Sidnie White Crawford discusses handwriting discoveries by Ada Yardeni
Ada Yardeni identified the handwriting of a single ancient scribe on Qumran scrolls found in six different caves. According to Sidnie White Crawford, the discovery of a single scribal hand in multiple caves suggests that “the scribe was a member of that sect who also copied Jewish scriptural scrolls, countering the idea that the Qumran collection was a non-sectarian ‘general Jewish’ library.” Moreover, she argues that a single scribe’s penmanship in multiple caves counters the idea that each cave reflects a separate collection belonging to a different Jewish group.
Ada Yardeni noticed that the ancient scribe who penned these Qumran scrolls also penned an apocryphon woven on the Book of Joshua that was discovered at Masada. The text bears resemblance to certain Qumran scrolls, and even before Yardeni’s handwriting analysis, scholars suggested that the manuscript may have been the product of a Qumran scribe.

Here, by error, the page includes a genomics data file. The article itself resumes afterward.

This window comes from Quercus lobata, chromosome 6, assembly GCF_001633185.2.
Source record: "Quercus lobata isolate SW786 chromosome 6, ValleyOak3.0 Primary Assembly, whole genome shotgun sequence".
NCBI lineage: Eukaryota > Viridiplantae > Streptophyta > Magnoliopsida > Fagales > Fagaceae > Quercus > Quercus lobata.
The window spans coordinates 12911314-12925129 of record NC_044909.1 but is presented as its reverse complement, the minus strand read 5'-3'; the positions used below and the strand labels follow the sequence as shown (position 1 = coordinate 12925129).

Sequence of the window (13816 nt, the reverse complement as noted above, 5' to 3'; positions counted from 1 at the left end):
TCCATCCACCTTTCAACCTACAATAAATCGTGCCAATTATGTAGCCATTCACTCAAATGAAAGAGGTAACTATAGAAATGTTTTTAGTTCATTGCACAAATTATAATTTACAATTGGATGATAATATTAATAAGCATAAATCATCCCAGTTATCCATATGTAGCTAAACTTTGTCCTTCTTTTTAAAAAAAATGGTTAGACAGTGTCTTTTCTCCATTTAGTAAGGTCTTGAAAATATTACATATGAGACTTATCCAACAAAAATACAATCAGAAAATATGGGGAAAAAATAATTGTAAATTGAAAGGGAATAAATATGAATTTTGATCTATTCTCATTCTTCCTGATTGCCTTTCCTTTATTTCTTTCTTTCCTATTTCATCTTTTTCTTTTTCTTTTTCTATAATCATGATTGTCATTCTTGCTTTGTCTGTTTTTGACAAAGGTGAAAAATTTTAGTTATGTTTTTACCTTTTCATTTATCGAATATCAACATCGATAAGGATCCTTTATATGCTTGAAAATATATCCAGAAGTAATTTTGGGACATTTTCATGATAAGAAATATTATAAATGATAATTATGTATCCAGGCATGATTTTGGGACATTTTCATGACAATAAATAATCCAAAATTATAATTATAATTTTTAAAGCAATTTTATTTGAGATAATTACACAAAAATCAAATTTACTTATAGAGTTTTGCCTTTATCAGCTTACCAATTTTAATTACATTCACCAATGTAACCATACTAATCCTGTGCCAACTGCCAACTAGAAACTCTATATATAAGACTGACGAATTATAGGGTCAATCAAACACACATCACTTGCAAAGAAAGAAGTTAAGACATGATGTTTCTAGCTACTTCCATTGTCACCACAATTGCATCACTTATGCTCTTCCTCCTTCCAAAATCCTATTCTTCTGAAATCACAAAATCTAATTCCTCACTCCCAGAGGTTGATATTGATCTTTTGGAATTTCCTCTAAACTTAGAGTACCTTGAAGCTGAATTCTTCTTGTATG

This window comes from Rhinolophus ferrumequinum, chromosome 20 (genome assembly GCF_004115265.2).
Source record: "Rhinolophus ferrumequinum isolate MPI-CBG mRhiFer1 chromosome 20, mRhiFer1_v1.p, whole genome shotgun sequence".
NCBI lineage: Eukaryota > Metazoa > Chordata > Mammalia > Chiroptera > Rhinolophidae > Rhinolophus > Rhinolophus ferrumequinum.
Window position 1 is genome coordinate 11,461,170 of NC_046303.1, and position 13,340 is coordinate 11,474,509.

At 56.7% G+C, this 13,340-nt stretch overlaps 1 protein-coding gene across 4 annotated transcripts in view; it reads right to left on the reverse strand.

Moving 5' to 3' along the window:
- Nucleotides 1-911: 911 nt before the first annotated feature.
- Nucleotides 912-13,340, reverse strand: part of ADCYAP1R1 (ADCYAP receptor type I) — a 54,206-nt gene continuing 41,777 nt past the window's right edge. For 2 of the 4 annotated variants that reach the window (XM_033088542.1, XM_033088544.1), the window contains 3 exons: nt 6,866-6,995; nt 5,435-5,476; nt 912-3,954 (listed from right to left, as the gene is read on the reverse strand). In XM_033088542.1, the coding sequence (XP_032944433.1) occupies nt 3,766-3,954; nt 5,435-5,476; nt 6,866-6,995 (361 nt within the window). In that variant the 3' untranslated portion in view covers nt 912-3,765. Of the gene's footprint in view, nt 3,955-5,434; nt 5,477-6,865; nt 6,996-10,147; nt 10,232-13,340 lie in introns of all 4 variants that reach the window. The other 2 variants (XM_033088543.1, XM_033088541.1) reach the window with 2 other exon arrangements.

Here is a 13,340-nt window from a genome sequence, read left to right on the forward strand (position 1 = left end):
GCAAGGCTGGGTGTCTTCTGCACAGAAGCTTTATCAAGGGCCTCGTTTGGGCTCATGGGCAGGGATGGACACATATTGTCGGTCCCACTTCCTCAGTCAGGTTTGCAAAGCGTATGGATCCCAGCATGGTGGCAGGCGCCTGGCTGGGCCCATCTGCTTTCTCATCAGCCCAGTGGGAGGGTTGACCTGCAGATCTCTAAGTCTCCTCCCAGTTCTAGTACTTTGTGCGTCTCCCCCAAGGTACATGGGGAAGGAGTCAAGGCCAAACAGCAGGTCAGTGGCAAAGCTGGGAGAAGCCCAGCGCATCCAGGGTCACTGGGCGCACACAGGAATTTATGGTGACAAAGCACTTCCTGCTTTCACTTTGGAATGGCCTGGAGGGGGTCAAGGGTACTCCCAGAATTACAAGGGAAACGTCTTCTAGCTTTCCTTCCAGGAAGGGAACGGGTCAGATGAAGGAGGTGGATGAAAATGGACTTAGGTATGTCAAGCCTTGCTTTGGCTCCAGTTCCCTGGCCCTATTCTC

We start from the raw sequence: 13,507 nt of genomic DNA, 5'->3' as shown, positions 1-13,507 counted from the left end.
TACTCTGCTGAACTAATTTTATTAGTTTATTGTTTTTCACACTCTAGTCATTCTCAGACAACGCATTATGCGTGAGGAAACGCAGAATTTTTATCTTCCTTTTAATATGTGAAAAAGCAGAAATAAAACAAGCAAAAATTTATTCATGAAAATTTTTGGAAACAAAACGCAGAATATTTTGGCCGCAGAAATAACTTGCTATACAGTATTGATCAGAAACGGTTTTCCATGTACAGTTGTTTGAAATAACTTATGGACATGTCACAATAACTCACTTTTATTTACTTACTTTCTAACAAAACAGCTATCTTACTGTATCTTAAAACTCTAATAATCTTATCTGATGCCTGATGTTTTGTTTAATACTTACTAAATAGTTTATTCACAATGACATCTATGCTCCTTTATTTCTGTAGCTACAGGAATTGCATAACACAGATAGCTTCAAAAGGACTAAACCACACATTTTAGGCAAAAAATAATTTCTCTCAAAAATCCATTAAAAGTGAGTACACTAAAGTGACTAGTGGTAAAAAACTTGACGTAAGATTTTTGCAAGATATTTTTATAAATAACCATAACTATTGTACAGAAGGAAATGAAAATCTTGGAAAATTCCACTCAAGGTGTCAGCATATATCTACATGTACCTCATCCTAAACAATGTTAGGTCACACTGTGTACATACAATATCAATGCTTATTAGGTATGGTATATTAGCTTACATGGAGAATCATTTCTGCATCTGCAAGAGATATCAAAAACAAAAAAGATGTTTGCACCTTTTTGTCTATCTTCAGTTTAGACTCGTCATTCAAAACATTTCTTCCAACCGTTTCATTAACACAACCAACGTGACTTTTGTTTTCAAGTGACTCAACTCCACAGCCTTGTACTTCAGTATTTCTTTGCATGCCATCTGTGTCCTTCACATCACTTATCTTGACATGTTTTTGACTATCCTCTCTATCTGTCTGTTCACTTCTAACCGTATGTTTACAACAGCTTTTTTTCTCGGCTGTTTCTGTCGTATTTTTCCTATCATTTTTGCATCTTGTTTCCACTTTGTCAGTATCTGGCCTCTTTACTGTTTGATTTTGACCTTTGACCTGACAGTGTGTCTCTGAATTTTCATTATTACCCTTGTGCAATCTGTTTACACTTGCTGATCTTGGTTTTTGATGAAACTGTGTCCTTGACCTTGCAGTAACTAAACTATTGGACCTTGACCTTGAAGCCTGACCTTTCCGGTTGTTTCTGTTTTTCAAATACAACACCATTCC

Sidnie White Crawford establishes a second scribal connection between Masada and the Qumran scrolls. Nine copies of the sectarian Songs of the Sabbath Sacrifice manuscript were discovered in two caves at Qumran, and another was discovered at Masada in the same locus as the Joshua Apocryphon. Sidnie White Crawford posits that “it seems likely that some manuscripts from Qumran were carried south by refugees fleeing the Roman destruction of Qumran in 68 C.E. But that’s only a best guess.”
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Cheek-by-jowl with Herod the Great’s handsomely decorated palace complex at Masada are the tattered remains of the Jewish defenders who, Josephus tells us, committed suicide rather than surrender to the Roman army. Did Masada excavator Yigael Yadin find the lots by which the Jewish rebels decided who would be the last to live? Back to Masada, edited by Hebrew University professor Amnon Ben-Tor, brings the siege of Masada vividly to life.
This Bible History Daily feature was originally published in November 2012.
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